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Key arrest in Thailand,may prove ‘China link’ to NE arms

A team from the National Investigative Agency is learnt to have reached Bangkok.

Written by PranabDhalSamanta | New Delhi |
September 2, 2013 3:37:21 am

In a significant breakthrough that could provide the first evidence of alleged Chinese involvement in supply of arms to Indian insurgent outfits,Thailand on Saturday picked up a key middleman whose identity had been disclosed by arrested National Socialist Council of Nagaland (I-M) operative Anthony Shimray.

Related: China emerging as main source of arms to N-E rebels: Jane’s Review

Willy Naruenartwanicha,referred to as Willy Narue by Shimray,is a Thai national and was picked up at India’s request. According to Shimray,Willy brokered significant arms deals between Chinese suppliers and Northeast insurgent outfits.

A team from the National Investigative Agency is learnt to have reached Bangkok after Thai authorities agreed to grant access for questioning. Sources said the process for extradition has been initiated.

Related: Chinese arms,porous border worry Army

The arrest,from Willy’s home in Bangkok,is therefore technically “provisional” for now and is dependent on the fate of the extradition request. Police Col Charoen Sisasalak said Willy,57,was accused of buying weapons to be sold to Naga rebels in northeastern India.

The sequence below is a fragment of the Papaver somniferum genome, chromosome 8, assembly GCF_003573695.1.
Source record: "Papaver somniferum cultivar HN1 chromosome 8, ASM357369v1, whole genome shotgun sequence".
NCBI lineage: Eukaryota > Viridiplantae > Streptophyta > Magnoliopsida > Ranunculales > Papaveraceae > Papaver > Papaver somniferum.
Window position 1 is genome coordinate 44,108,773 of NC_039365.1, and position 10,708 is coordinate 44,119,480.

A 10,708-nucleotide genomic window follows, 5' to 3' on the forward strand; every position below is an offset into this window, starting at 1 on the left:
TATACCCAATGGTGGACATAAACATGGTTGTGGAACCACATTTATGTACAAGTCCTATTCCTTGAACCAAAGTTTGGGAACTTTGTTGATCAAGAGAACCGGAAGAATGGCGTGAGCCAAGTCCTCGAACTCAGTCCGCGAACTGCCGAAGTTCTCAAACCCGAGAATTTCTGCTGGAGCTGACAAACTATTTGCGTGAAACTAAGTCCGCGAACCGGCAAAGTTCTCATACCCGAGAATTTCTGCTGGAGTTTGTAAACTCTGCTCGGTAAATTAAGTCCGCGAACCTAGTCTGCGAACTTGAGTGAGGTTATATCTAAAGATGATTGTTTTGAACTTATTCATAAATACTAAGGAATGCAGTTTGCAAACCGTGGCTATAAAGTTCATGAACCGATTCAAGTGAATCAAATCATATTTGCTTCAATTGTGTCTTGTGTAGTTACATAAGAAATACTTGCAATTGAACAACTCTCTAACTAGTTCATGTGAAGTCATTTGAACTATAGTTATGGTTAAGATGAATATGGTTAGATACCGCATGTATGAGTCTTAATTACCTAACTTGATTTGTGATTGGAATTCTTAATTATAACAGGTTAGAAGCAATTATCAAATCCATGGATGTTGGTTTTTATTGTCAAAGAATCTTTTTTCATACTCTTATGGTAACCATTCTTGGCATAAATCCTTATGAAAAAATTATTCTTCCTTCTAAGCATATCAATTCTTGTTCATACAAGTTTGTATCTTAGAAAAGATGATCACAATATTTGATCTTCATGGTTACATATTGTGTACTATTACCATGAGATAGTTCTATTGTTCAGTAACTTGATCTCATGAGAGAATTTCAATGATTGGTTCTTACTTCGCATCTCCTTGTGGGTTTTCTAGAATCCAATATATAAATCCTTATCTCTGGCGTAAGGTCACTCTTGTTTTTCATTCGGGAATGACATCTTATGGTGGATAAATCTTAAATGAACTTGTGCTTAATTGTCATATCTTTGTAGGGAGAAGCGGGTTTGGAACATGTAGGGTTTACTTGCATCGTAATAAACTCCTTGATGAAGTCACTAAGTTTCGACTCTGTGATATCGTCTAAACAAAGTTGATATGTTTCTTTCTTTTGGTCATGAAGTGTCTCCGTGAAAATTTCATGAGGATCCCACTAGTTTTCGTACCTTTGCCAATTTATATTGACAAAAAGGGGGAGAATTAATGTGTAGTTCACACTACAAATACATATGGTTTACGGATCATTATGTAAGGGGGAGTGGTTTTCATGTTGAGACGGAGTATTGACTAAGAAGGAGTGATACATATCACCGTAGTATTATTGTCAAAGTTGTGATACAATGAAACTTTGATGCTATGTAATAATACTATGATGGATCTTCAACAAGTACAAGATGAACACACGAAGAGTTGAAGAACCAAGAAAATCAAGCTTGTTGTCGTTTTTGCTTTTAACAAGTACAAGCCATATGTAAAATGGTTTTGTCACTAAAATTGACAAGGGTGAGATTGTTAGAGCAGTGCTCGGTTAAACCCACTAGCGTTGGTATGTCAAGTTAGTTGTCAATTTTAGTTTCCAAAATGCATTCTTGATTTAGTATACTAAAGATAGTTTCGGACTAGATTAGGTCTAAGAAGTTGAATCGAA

NIA chargesheet: NSCN got arms from Chinese firms

During initial questioning,Willy told police he was a restaurant owner in Bangkok and denied any involvement in arms deals,Charoen added.

Ostensibly running a spa business in Thailand,Willy had emerged as a key figure during the interrogation of Shimray,who had bewildered Indian interrogators with the details of his alleged dealings,the quantum of arms and ammunition involved and the sheer expanse of his reported network from China and North Korea to Thailand and Bangladesh,Nepal,Myanmar.

Shimray had reportedly told interrogators that Willy was his main interlocutor with Chinese arms dealers and had brokered a $2 million deal involving supply of some 1,000 firearms,including 600 AK-47s and ammunition. The deal,according to the NIA chargesheet,was renegotiated to $1 million.

Following this,Shimray had come to India to both renew his Thai visa and apparently discuss the deal with his NSCN leadership. He had come in from Nepal,but the NIA,acting on a tip-off,had arrested him at Patna station on October 2,2010.

He had allegedly revealed that he had met Willy just a week before in Bangkok to firm up the deal,and further claimed that Willy had in 2007 taken him to a Chinese named Yuthan,a “reliable” conduit for Chinese supplies. Yuthan was allegedly working with TCL,a firm that acted as a front for Chinese arms company China Xinshidai.

This set off investigators on Willy’s trail. He was named in the NIA’s chargesheet against Shimray and a non-bailable warrant was issued in his name. A red corner notice had also been issued against him.

While India did take up Shimray’s revelations with China in the bilateral dialogue on counter-terrorism,the Chinese fimly denied them. Willy’s arrest,interrogation and possible extradition could throw more light on the Chinese connection.

Investigators tracking this case and other leads on supplies to the Northeast believe that many insurgent groups there have become conduits for arms supplies. As some other cases have shown,Maoists have been channeling their requests for supplies through these groups.

Shimray’s interrogation had revealed that his preferred route to smuggle in such supplies was through the Bangladesh border via Cox’s Bazar. India had not conclusively developed a trail of evidence beyond this and that’s why Willy’s arrest is important.

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